Governments should be looking to cut taxes as a fragile euro zone recovery begins to take hold, Mario Draghi, the president of the European Central Bank told an audience at the World Economic Forum.
In a wide-ranging speech, Draghi detailed what European countries should now be looking to achieve as the continent emerges from recession.
"Overall the outlook for structural reforms are by and large positive," he said. "There is now a very diffused awareness of a need to do these reforms. It shows in polls, it shows in votes, it shows also unfortunately in a very high level of unemployment."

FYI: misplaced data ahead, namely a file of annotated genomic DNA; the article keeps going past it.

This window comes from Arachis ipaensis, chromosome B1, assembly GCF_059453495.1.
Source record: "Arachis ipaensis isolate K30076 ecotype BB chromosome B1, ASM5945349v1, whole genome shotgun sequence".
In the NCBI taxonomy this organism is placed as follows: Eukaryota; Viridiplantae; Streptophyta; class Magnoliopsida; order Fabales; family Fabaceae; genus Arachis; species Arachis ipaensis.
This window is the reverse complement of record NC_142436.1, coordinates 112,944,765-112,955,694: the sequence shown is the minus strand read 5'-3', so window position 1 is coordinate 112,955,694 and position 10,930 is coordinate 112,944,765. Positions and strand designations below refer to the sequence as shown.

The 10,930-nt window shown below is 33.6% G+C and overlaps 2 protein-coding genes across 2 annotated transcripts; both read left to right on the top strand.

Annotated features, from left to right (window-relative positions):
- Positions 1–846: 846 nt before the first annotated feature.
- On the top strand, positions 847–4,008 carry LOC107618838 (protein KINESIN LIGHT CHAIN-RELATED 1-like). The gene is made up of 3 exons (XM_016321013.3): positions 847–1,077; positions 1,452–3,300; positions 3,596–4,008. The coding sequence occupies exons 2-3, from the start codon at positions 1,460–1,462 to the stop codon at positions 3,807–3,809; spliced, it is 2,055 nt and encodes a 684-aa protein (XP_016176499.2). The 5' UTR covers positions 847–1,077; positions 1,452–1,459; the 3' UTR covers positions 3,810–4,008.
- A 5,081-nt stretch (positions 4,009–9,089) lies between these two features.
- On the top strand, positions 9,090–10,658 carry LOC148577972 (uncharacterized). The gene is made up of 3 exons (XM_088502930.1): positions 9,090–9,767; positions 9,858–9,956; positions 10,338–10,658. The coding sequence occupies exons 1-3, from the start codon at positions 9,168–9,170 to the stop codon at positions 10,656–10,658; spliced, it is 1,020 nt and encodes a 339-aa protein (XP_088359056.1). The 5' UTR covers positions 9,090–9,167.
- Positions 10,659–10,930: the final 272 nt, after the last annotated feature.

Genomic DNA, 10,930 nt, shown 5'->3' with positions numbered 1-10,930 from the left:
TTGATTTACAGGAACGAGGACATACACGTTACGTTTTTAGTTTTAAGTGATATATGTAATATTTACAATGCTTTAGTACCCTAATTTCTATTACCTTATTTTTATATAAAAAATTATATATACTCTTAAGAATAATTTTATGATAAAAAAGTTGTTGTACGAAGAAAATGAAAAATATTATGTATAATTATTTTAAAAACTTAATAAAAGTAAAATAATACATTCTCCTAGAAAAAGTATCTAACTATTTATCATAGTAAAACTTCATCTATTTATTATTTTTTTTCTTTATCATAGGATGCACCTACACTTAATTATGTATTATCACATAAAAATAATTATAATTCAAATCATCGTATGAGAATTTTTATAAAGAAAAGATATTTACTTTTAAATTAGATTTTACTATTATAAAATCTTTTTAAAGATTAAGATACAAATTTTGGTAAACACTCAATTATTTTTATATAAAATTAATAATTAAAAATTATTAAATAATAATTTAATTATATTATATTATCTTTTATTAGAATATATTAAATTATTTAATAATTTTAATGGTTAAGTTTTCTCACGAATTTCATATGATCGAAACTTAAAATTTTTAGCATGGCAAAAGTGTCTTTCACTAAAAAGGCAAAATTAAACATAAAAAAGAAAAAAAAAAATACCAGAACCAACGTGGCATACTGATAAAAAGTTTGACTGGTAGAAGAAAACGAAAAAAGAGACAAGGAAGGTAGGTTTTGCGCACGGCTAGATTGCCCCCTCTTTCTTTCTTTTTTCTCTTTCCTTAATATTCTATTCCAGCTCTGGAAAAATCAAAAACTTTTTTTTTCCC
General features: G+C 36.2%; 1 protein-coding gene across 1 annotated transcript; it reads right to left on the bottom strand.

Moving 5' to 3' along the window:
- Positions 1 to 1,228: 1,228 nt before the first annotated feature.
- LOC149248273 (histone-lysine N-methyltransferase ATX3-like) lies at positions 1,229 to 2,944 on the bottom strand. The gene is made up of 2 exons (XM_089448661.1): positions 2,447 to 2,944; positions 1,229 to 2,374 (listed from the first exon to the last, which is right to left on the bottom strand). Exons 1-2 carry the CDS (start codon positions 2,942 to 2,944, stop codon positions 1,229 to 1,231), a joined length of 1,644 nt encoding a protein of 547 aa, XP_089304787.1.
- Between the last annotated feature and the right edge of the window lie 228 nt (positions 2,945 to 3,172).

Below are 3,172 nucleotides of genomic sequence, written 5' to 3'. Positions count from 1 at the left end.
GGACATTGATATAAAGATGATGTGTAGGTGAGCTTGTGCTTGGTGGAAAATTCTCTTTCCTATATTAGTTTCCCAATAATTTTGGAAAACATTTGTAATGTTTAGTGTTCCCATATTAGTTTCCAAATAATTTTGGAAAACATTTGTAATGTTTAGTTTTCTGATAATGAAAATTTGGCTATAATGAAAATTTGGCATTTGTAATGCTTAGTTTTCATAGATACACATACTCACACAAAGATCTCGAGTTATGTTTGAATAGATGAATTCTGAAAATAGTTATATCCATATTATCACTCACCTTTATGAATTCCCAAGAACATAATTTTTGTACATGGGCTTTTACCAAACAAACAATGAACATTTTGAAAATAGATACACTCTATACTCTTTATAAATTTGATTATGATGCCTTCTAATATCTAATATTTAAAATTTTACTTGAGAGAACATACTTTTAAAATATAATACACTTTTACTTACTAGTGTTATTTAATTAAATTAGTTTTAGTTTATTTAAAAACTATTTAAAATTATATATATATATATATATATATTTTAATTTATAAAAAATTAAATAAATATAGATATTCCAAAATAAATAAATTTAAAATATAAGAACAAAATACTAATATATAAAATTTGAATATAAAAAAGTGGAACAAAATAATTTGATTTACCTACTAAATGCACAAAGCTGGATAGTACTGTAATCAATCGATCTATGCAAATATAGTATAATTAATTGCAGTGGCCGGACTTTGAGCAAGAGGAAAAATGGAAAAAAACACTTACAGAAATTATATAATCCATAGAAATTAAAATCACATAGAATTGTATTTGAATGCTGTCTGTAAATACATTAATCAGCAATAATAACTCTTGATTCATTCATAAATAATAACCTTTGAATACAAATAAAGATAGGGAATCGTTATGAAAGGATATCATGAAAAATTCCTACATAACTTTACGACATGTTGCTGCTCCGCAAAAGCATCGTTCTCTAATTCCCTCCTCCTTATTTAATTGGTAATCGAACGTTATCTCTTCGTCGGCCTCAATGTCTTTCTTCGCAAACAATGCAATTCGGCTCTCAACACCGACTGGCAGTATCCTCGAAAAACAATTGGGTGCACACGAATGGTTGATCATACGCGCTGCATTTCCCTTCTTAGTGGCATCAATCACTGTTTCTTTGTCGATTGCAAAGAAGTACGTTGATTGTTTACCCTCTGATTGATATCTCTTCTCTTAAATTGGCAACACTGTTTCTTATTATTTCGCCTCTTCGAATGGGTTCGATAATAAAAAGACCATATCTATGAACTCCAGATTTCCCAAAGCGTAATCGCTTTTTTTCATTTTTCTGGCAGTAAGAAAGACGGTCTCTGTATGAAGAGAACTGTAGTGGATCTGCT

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Unemployment in the 18-country euro zone, however, remains stubbornly high at 12.1 percent. While youth unemployment increased in November 2013, according to data released earlier this month, with 3.575 million under-25s without a job in the euro zone.
Draghi called on the euro zone's governments to step up the pace of reforms to help reduce the level of youth unemployment:"There must be something in the labor legislation in countries where youth unemployment is high that discriminates against youth."
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